Wednesday, November 18, 2015

NaNoWriMo November: Are you Keeping up with Spielberg or Writing at the Pace of Kubrick by M.H. Vesseur

NaNoWriMo
Have you ever had to put your writing on hold? And not just for a day or two, but for months.

Last year I had a long hiatus from writing when I experienced several deaths in my family. I was frozen, unable to write even a grocery list.

I can relate to the post today by my guest, M.H. Vesseur. And like he points out, the writing hiatus, while painful to get through, can yield a better story. I call it percolation of ideas. And like with coffee, percolating can be a good thing.

And don't forget to enter the Rafflecopter giveaway at the end of the post :-)

If you can’t keep up with Steven Spielberg, try Stanley Kubrick

by M.H. Vesseur


Snow Forest, by M.H. Vesseur
The true test of authorship is not when things are going smooth. It is when something gets in the way of you and your writing. And when it stays that way for a long time. Did that ever happen to you? It happened to me recently and I learned a valuable lesson in its wake. I’m happy to share it with you here.

“If you can’t fix it you’ve got to stand it”
Because of an extremely busy time at my work I felt compelled to abandon the writing of a novel for approximately six months in a row. It is simply too painful to long for writing and see it blocked time after time, day after day. My work needed my full attention so it was better for my peace of mind to pause the spin-off novel I had just started. The thought that kept me going, is the closing line from the short story Brokeback Mountain by E.A. Proulx: “There was a large open space between what he knew and what he tried to believe, but nothing could be done about it and if you can’t fix it you’ve got to stand it.”

Henry Kissinger was right
So I pushed the novel and everything connected to it to the back of my head. Not that this was easy. Nor was I happy about it. I just kept the thing deep inside, while I attacked my work like a robot. Like Henry Kissinger said: “The urgent drives out the important.”

Then, after a month or so, something unexpected happened. Somewhere in the deep of my unconscious, the unfinished novel kept crawling around. Ideas for plot enhancements and character enhancements started to float to the surface and present themselves to me. It happened to me in a streetcar looking out the window. It happened in the shower. Doesn’t matter. I wasn’t thinking about plot enhancement or character enhancements, I swear! I thought I had the story figured out, thought I knew where I was going.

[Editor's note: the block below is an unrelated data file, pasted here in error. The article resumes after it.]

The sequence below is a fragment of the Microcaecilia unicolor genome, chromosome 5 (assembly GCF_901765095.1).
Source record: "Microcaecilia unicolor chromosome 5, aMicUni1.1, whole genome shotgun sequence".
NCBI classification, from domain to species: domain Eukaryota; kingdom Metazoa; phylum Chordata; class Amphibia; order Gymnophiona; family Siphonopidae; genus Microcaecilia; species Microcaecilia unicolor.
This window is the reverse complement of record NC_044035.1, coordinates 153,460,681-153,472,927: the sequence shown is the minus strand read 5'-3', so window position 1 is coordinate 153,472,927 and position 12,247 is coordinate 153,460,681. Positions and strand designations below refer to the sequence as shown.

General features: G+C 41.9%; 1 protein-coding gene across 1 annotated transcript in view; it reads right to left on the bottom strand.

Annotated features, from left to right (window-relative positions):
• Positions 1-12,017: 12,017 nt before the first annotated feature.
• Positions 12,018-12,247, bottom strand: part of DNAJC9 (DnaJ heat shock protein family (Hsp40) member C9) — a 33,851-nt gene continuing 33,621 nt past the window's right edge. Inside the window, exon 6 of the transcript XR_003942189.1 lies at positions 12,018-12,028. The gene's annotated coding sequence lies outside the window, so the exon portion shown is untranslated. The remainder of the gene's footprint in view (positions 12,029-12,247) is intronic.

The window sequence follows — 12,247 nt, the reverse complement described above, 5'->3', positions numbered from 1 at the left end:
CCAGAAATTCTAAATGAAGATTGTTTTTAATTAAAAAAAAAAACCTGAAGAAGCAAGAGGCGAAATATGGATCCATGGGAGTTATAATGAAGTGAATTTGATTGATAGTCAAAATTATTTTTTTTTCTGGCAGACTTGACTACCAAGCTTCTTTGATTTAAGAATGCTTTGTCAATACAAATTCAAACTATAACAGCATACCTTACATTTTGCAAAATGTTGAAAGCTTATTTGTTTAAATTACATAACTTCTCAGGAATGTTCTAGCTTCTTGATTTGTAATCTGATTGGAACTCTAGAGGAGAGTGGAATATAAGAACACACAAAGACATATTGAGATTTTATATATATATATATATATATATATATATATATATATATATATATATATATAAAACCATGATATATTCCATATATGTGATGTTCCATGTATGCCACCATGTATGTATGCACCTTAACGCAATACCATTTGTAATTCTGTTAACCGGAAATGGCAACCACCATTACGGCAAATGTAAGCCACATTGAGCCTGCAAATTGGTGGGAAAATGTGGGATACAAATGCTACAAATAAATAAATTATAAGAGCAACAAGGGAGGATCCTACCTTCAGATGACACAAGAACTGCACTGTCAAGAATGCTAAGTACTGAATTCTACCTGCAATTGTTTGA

But my subconscious showed me new ways to write it. The story that was supposed to be “on hold”, had started to move around in my head. From it came ideas way beyond my normal way of working. From it came the desire to up the ante.

If you can’t be Steven Spielberg, be Stanley Kubrick
After seven months I was able to reboot my writing. It started terribly slow, but I was happy to pick up where I left off, with a new attitude. As I write this guest post, I’m reminded of the difference between filmmakers Steven Spielberg and Stanley Kubrick. While Spielberg makes movies in a dazzling tempo (frankly I’ve stopped counting), Kubrick tossed ideas and screenplays around for years and years. They were both successful in their own way. Kubrick didn’t really want to work on a movie for eight years, it just happened to him. But the slow pace surely influenced his body of work. Stuff happened that doesn’t happen to Spielberg because he works so fast. I’m sure this applies to Stephen King as well. They’re all champions in their field, I must add. It’s just that if you slow down, unexpected things might happen.


So if you’re ever in a situation where you are unable to write for a longer period of time, relax and let it happen. Letting go of your writing goals for a while can trigger underlying thoughts to surface. Stuff worth giving a chance. You’ll be writing again before you know it, and probably be better at it.

Acid Asset by M.H. Vesseur
Carl Pappas, the bizz jockey, is feeling good about the prospects of environment-friendly plastics he’s discussing on his radio show “The Boardroom”. But as he soon finds out there’s something not right with the company behind it. Can the bizz jockey protect a lonely scientist against the schemes of a large corporation that smells money? Or will he be unable to stop a revolutionary asset from becoming really acidic? Buckle up for a race against arsonists, corporate crime, dogs, bullets and a dangerous industrial zone in the middle of a blizzard, softened only by some real team spirit. Available in every Amazon store as ebook.

READ THE 1ST PAGE of ACID ASSET ON BooksGoSocial:

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Unexpected ideas can come from the fog of a writing pause.
Author M.H. Vesseur
You can connect with M.H. Vesseur here:

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